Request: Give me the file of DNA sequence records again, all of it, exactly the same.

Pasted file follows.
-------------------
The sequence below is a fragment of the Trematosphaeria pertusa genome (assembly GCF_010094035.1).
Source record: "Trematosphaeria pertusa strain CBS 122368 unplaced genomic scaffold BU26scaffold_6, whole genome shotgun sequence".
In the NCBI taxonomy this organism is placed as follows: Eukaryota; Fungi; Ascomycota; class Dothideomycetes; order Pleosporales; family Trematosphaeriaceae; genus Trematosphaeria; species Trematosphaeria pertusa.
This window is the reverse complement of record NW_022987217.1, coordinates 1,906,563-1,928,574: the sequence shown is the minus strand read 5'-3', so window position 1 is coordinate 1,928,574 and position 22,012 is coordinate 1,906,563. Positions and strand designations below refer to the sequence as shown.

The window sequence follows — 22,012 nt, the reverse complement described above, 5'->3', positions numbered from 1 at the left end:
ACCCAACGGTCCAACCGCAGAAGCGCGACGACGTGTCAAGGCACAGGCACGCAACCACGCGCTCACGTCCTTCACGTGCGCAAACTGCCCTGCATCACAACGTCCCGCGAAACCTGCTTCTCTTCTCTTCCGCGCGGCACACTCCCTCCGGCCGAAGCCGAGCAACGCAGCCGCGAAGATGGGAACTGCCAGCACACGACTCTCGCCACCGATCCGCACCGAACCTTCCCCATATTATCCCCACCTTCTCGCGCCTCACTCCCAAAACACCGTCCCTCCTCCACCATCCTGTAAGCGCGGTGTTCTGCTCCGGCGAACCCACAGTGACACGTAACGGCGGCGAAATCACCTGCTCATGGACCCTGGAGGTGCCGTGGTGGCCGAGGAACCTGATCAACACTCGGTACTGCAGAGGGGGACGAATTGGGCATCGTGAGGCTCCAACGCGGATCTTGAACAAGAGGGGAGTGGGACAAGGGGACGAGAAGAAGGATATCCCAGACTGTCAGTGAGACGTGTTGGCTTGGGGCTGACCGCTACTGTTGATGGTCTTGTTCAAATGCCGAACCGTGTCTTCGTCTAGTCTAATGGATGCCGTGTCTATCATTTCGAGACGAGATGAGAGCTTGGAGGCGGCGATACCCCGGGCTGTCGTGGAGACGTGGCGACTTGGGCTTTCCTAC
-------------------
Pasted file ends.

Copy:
The sequence below is a fragment of the Trematosphaeria pertusa genome (assembly GCF_010094035.1).
Source record: "Trematosphaeria pertusa strain CBS 122368 unplaced genomic scaffold BU26scaffold_6, whole genome shotgun sequence".
In the NCBI taxonomy this organism is placed as follows: Eukaryota; Fungi; Ascomycota; class Dothideomycetes; order Pleosporales; family Trematosphaeriaceae; genus Trematosphaeria; species Trematosphaeria pertusa.
This window is the reverse complement of record NW_022987217.1, coordinates 1,906,563-1,928,574: the sequence shown is the minus strand read 5'-3', so window position 1 is coordinate 1,928,574 and position 22,012 is coordinate 1,906,563. Positions and strand designations below refer to the sequence as shown.

The window sequence follows — 22,012 nt, the reverse complement described above, 5'->3', positions numbered from 1 at the left end:
ACCCAACGGTCCAACCGCAGAAGCGCGACGACGTGTCAAGGCACAGGCACGCAACCACGCGCTCACGTCCTTCACGTGCGCAAACTGCCCTGCATCACAACGTCCCGCGAAACCTGCTTCTCTTCTCTTCCGCGCGGCACACTCCCTCCGGCCGAAGCCGAGCAACGCAGCCGCGAAGATGGGAACTGCCAGCACACGACTCTCGCCACCGATCCGCACCGAACCTTCCCCATATTATCCCCACCTTCTCGCGCCTCACTCCCAAAACACCGTCCCTCCTCCACCATCCTGTAAGCGCGGTGTTCTGCTCCGGCGAACCCACAGTGACACGTAACGGCGGCGAAATCACCTGCTCATGGACCCTGGAGGTGCCGTGGTGGCCGAGGAACCTGATCAACACTCGGTACTGCAGAGGGGGACGAATTGGGCATCGTGAGGCTCCAACGCGGATCTTGAACAAGAGGGGAGTGGGACAAGGGGACGAGAAGAAGGATATCCCAGACTGTCAGTGAGACGTGTTGGCTTGGGGCTGACCGCTACTGTTGATGGTCTTGTTCAAATGCCGAACCGTGTCTTCGTCTAGTCTAATGGATGCCGTGTCTATCATTTCGAGACGAGATGAGAGCTTGGAGGCGGCGATACCCCGGGCTGTCGTGGAGACGTGGCGACTTGGGCTTTCCTAC